Chinese researchers analyzed radiation doses children received in three different body positions during diagnostic digital x-ray exams: supine anterior-posterior (AP) projection, standing AP projection, and standing posterior-anterior (PA) projection. They found children in the supine anterior-posterior position received higher doses, while those in the standing posterior-anterior position received the lowest dose.
"The radiation dose to superficial organs may be lower with standing [PA projection] than with standing [AP projection] during chest [digital radiography]. Standing [PA] should be selected for chest [digital radiography] in 3- and 4-year-old children, as it may decrease the required radiation dose," wrote radiologist Dr. Bi Liu of Children's Hospital of Chongqing Medical University and colleagues.
Digital chest x-ray is used to diagnose respiratory illness in children, but studies suggest that because they are more sensitive, radiation-induced cancer may be up to three times higher in children than adults. Standing anterior-posterior and standing posterior-anterior digital chest x-rays are primarily used for cooperative children, while the supine anterior-posterior projection is often selected for uncooperative children because it constrains their motion and results in better image quality, the authors wrote.
Previous studies have looked at various combinations of tube voltage and current to optimize radiation exposure during digital chest x-rays, yet few have looked at whether the type of projection used influences the radiation dose in children, according to the authors.
In this prospective study, the researchers included 240 children (age range, 3-4 years) referred to their hospital for digital x-ray exams between July and December 2019. The children were divided into three equal groups: children who exhibited good cooperation were divided into a supine AP group, a standing AP group, and a standing PA group. Participants who exhibited poor cooperation were placed in the supine AP group.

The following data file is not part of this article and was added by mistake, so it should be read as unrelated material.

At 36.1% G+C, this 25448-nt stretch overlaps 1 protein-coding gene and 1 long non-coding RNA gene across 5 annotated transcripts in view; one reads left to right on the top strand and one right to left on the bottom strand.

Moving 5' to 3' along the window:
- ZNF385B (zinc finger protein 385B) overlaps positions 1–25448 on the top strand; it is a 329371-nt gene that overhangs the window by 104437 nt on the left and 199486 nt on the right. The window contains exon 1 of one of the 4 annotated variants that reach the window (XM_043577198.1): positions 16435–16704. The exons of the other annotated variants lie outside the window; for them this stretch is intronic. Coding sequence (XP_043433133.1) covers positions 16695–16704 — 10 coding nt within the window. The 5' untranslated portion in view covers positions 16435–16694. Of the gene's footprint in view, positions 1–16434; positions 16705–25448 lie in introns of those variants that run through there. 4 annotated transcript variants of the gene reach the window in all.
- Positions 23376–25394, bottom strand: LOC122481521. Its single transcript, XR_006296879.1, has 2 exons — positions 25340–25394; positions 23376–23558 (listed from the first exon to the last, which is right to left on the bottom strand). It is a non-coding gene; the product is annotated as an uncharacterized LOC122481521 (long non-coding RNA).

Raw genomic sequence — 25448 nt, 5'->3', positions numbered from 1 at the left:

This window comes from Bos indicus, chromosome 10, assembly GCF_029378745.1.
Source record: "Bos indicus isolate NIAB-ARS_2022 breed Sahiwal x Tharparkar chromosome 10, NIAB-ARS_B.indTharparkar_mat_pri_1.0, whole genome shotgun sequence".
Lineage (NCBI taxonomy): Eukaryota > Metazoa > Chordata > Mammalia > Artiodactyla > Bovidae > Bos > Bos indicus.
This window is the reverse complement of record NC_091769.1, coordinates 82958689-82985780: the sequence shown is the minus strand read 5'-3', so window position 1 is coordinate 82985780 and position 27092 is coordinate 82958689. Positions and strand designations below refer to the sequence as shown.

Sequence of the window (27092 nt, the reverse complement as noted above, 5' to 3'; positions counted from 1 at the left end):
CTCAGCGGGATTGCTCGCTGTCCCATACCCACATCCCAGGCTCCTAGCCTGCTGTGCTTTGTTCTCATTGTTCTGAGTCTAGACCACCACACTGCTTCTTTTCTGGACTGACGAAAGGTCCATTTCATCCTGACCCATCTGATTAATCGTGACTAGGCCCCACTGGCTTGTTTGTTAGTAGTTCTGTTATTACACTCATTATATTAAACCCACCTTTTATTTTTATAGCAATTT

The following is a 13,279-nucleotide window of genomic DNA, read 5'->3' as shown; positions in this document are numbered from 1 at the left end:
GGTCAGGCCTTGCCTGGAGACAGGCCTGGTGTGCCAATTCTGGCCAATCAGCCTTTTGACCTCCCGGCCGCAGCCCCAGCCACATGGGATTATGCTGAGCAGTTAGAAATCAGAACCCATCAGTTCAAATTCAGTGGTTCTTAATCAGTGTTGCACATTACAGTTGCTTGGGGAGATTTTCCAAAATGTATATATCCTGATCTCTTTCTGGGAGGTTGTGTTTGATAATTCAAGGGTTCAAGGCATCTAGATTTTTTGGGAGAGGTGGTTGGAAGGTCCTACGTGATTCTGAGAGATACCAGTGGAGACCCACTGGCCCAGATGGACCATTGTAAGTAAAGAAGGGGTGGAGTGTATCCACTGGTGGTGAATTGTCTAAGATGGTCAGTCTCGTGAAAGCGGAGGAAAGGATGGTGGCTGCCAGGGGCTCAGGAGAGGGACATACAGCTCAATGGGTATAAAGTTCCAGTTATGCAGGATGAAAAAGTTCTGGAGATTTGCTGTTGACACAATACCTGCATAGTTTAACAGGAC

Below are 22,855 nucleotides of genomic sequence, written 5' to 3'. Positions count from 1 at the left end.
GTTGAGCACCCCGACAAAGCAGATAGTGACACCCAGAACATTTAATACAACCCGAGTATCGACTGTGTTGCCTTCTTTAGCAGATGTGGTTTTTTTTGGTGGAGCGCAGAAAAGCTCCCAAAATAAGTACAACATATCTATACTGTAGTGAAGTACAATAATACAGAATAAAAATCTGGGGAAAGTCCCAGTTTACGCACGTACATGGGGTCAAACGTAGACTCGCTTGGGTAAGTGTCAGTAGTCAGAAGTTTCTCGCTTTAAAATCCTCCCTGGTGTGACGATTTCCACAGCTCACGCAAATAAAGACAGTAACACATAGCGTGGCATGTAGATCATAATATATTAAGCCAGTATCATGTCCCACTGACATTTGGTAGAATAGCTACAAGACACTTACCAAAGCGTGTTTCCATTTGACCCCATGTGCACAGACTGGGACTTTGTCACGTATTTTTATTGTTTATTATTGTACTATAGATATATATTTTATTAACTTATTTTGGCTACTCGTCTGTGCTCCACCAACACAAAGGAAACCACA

The irradiation field was minimized as much as possible and included the apexes of the lungs, clavicles, and the costophrenic angle and the edges of the thoracic walls. The dose area product (DAP) and the entrance surface dose (ESD) were recorded after each exposure.
Digital chest x-ray of a pediatric participant in the supine anterior-posterior projection group. The image shown is that of a 38-month-old female with a height of 109 cm, a weight of 15 kg, and a body mass index (BMI) of 12.63 kg/m2. The ESD value was 0.07 mGy and the DAP value was 0.22 dGy*cm2.
The researchers found statistically significant differences in DAP and ESD among the three groups. The DAP and ESD values for the standing PA and standing AP groups were significantly lower than those for the supine AP group.
|Digital x-ray radiation dose for supine AP, standing AP, and standing PA positions
|Entrance surface dose
"These results suggest that the use of standing [PA] can decrease the radiation dose and fully display the lung field in 3- and 4-year-old children," the authors wrote.
The pulmonary field area was also significantly higher for the standing PA group than for the standing and supine AP groups, the researchers added.
"When choosing an imaging projection for [digital chest x-ray] for 3- and 4-year-old children, diagnostic requirements should not be the only consideration; the individual's status should also be considered. Standing [PA] should be the preferred projection choice, followed by standing [PA] and supine [AP], because standing [PA] can decrease the radiation dose received during chest [digital x-ray]," the authors concluded.
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